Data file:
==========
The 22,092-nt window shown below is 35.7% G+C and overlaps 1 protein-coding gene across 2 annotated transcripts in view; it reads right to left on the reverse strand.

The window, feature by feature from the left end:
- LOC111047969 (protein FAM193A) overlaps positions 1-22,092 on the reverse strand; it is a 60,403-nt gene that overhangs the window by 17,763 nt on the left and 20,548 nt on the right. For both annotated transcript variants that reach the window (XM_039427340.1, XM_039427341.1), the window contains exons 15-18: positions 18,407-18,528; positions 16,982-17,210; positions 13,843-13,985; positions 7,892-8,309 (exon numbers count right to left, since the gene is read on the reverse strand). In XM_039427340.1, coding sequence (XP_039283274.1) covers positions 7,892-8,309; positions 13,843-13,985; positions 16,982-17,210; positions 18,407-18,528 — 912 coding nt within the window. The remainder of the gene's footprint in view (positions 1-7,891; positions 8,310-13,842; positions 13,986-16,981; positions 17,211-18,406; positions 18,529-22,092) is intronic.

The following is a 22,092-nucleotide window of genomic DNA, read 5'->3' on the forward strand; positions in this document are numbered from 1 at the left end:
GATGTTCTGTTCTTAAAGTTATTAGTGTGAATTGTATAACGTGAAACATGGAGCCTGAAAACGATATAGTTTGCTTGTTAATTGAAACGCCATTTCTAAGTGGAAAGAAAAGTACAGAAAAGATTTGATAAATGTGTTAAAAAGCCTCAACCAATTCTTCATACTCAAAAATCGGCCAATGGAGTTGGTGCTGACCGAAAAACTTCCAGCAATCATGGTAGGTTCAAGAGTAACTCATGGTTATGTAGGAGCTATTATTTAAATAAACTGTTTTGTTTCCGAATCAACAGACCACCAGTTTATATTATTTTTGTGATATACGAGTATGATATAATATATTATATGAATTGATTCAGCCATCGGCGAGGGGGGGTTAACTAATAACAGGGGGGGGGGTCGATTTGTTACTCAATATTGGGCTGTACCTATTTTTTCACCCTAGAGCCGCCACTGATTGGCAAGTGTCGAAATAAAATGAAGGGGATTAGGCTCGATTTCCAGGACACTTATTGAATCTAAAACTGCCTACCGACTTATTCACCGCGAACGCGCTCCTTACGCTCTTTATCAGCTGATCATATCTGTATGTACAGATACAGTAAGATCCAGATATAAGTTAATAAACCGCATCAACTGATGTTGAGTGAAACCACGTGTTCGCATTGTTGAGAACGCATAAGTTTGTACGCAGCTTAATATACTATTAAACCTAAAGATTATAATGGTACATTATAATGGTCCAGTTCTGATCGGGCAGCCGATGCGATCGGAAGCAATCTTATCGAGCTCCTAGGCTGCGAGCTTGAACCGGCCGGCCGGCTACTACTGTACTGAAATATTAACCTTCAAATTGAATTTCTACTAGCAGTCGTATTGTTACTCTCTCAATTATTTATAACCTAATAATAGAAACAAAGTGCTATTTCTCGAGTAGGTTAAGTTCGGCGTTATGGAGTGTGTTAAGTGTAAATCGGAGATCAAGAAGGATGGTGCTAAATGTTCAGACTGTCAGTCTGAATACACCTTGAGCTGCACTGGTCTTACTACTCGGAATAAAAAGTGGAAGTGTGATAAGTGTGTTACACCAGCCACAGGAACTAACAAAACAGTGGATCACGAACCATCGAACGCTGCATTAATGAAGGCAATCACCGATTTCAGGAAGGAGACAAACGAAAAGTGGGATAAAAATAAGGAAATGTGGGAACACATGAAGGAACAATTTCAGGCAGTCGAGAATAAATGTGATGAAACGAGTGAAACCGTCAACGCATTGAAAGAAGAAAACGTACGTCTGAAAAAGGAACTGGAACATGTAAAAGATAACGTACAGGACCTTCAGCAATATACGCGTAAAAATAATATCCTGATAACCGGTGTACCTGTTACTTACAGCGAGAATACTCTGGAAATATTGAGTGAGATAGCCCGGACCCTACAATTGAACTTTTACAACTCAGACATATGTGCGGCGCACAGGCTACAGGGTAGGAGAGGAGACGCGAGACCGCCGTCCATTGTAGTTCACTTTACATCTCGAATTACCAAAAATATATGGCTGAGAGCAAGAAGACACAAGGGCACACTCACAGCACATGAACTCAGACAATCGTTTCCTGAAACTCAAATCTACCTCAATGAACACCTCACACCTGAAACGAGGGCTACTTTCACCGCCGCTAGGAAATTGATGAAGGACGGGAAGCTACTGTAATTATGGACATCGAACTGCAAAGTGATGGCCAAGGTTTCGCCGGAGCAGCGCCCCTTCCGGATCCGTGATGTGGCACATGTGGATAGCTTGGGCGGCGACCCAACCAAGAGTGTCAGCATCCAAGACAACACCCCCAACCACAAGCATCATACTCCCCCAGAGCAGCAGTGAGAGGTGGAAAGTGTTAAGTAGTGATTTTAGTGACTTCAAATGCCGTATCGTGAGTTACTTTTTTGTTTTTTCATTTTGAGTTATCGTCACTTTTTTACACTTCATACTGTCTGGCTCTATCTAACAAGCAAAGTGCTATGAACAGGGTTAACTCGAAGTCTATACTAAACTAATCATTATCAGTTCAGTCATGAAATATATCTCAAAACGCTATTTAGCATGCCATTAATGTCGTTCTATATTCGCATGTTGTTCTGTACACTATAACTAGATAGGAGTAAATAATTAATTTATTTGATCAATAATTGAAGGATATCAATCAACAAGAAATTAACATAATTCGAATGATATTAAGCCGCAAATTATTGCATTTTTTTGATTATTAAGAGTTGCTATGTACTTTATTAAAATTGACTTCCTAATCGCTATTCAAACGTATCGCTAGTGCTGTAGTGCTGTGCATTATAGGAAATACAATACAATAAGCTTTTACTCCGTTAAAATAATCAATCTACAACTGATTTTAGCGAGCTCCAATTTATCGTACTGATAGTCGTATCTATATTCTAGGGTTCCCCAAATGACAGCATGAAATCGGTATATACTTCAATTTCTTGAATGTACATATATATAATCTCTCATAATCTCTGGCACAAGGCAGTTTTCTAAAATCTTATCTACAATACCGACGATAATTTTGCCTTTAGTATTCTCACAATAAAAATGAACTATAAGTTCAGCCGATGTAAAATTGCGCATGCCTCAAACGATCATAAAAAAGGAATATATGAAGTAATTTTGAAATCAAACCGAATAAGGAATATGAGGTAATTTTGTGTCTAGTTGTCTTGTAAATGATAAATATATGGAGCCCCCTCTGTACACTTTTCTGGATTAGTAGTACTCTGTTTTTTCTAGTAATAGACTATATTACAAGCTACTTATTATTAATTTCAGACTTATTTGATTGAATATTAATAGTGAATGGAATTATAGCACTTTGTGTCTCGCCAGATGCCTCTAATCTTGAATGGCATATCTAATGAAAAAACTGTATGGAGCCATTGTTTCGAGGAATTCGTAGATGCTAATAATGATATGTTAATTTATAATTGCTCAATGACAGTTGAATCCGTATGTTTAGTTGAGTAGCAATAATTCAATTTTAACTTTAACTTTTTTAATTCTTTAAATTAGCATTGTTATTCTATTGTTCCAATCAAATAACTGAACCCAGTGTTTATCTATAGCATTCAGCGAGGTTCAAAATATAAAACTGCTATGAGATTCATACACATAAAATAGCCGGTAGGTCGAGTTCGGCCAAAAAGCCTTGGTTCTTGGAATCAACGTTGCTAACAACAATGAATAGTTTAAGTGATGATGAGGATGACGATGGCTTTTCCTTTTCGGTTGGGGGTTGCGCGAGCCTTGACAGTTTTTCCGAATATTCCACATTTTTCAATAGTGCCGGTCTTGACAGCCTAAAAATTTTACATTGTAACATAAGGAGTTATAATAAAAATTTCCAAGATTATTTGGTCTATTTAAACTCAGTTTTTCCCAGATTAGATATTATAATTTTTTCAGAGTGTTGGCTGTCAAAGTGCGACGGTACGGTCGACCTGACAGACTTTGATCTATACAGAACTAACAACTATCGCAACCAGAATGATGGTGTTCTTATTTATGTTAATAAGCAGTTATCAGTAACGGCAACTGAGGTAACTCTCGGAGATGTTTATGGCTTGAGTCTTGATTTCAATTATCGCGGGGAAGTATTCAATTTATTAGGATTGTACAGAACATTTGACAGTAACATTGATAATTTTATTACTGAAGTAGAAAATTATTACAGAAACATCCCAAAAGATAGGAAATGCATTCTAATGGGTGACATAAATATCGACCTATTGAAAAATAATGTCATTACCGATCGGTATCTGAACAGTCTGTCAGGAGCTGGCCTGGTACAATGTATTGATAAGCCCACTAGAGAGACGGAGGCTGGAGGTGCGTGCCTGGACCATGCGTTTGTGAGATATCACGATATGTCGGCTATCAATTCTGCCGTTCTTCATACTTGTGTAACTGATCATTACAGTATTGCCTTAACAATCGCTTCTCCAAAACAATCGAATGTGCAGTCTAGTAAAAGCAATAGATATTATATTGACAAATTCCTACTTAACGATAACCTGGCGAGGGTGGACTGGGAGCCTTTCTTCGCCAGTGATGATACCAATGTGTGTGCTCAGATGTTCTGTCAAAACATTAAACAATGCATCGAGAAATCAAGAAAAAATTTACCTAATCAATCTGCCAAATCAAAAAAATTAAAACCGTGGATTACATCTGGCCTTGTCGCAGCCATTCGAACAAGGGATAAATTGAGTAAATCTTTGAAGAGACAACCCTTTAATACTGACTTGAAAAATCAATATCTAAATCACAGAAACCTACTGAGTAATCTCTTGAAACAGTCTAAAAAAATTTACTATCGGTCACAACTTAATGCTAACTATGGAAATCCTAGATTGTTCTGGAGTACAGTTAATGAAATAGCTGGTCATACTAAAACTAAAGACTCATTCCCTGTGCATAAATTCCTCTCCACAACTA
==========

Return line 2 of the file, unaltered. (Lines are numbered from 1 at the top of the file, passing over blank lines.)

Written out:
The window, feature by feature from the left end: